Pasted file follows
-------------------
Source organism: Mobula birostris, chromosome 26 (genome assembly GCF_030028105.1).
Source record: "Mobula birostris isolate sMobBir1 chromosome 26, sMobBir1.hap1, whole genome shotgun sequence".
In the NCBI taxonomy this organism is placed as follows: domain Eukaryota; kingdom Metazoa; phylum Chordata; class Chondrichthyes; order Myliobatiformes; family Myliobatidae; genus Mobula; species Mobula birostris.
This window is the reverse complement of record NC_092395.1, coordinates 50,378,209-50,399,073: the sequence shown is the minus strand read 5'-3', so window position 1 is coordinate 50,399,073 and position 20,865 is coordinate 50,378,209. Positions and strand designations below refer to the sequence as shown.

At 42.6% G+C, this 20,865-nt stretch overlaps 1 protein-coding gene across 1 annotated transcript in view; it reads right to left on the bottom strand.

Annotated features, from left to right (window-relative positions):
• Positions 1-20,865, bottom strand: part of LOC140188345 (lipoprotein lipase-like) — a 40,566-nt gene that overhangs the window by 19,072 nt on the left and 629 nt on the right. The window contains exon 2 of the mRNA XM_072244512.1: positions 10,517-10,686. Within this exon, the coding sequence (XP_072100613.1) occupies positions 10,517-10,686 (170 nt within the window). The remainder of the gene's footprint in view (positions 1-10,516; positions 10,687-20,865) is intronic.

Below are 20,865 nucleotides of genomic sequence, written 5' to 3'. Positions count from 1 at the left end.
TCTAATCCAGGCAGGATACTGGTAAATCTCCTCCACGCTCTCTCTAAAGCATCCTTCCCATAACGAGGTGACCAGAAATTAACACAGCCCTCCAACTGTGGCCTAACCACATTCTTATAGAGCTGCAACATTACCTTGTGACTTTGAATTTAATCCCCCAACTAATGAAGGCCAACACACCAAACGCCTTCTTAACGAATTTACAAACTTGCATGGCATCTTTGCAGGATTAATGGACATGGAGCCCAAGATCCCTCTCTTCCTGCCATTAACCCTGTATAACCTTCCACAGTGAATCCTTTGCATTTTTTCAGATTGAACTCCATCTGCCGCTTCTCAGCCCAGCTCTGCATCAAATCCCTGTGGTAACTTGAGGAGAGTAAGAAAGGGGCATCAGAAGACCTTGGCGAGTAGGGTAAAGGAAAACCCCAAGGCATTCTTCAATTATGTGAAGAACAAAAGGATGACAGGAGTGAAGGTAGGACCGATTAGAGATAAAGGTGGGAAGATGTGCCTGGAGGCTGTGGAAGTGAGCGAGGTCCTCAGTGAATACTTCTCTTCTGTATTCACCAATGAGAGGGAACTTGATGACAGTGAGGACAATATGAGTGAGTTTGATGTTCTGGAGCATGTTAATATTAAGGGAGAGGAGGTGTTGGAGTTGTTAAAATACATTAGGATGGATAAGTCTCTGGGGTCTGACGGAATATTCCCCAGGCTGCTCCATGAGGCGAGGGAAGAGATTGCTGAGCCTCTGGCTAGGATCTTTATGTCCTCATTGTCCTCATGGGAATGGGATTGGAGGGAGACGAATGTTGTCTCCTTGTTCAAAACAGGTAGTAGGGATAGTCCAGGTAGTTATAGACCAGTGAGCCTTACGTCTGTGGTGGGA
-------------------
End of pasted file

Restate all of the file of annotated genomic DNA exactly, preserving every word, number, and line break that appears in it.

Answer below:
Source organism: Mobula birostris, chromosome 26 (genome assembly GCF_030028105.1).
Source record: "Mobula birostris isolate sMobBir1 chromosome 26, sMobBir1.hap1, whole genome shotgun sequence".
In the NCBI taxonomy this organism is placed as follows: domain Eukaryota; kingdom Metazoa; phylum Chordata; class Chondrichthyes; order Myliobatiformes; family Myliobatidae; genus Mobula; species Mobula birostris.
This window is the reverse complement of record NC_092395.1, coordinates 50,378,209-50,399,073: the sequence shown is the minus strand read 5'-3', so window position 1 is coordinate 50,399,073 and position 20,865 is coordinate 50,378,209. Positions and strand designations below refer to the sequence as shown.

At 42.6% G+C, this 20,865-nt stretch overlaps 1 protein-coding gene across 1 annotated transcript in view; it reads right to left on the bottom strand.

Annotated features, from left to right (window-relative positions):
• Positions 1-20,865, bottom strand: part of LOC140188345 (lipoprotein lipase-like) — a 40,566-nt gene that overhangs the window by 19,072 nt on the left and 629 nt on the right. The window contains exon 2 of the mRNA XM_072244512.1: positions 10,517-10,686. Within this exon, the coding sequence (XP_072100613.1) occupies positions 10,517-10,686 (170 nt within the window). The remainder of the gene's footprint in view (positions 1-10,516; positions 10,687-20,865) is intronic.

Below are 20,865 nucleotides of genomic sequence, written 5' to 3'. Positions count from 1 at the left end.
TCTAATCCAGGCAGGATACTGGTAAATCTCCTCCACGCTCTCTCTAAAGCATCCTTCCCATAACGAGGTGACCAGAAATTAACACAGCCCTCCAACTGTGGCCTAACCACATTCTTATAGAGCTGCAACATTACCTTGTGACTTTGAATTTAATCCCCCAACTAATGAAGGCCAACACACCAAACGCCTTCTTAACGAATTTACAAACTTGCATGGCATCTTTGCAGGATTAATGGACATGGAGCCCAAGATCCCTCTCTTCCTGCCATTAACCCTGTATAACCTTCCACAGTGAATCCTTTGCATTTTTTCAGATTGAACTCCATCTGCCGCTTCTCAGCCCAGCTCTGCATCAAATCCCTGTGGTAACTTGAGGAGAGTAAGAAAGGGGCATCAGAAGACCTTGGCGAGTAGGGTAAAGGAAAACCCCAAGGCATTCTTCAATTATGTGAAGAACAAAAGGATGACAGGAGTGAAGGTAGGACCGATTAGAGATAAAGGTGGGAAGATGTGCCTGGAGGCTGTGGAAGTGAGCGAGGTCCTCAGTGAATACTTCTCTTCTGTATTCACCAATGAGAGGGAACTTGATGACAGTGAGGACAATATGAGTGAGTTTGATGTTCTGGAGCATGTTAATATTAAGGGAGAGGAGGTGTTGGAGTTGTTAAAATACATTAGGATGGATAAGTCTCTGGGGTCTGACGGAATATTCCCCAGGCTGCTCCATGAGGCGAGGGAAGAGATTGCTGAGCCTCTGGCTAGGATCTTTATGTCCTCATTGTCCTCATGGGAATGGGATTGGAGGGAGACGAATGTTGTCTCCTTGTTCAAAACAGGTAGTAGGGATAGTCCAGGTAGTTATAGACCAGTGAGCCTTACGTCTGTGGTGGGA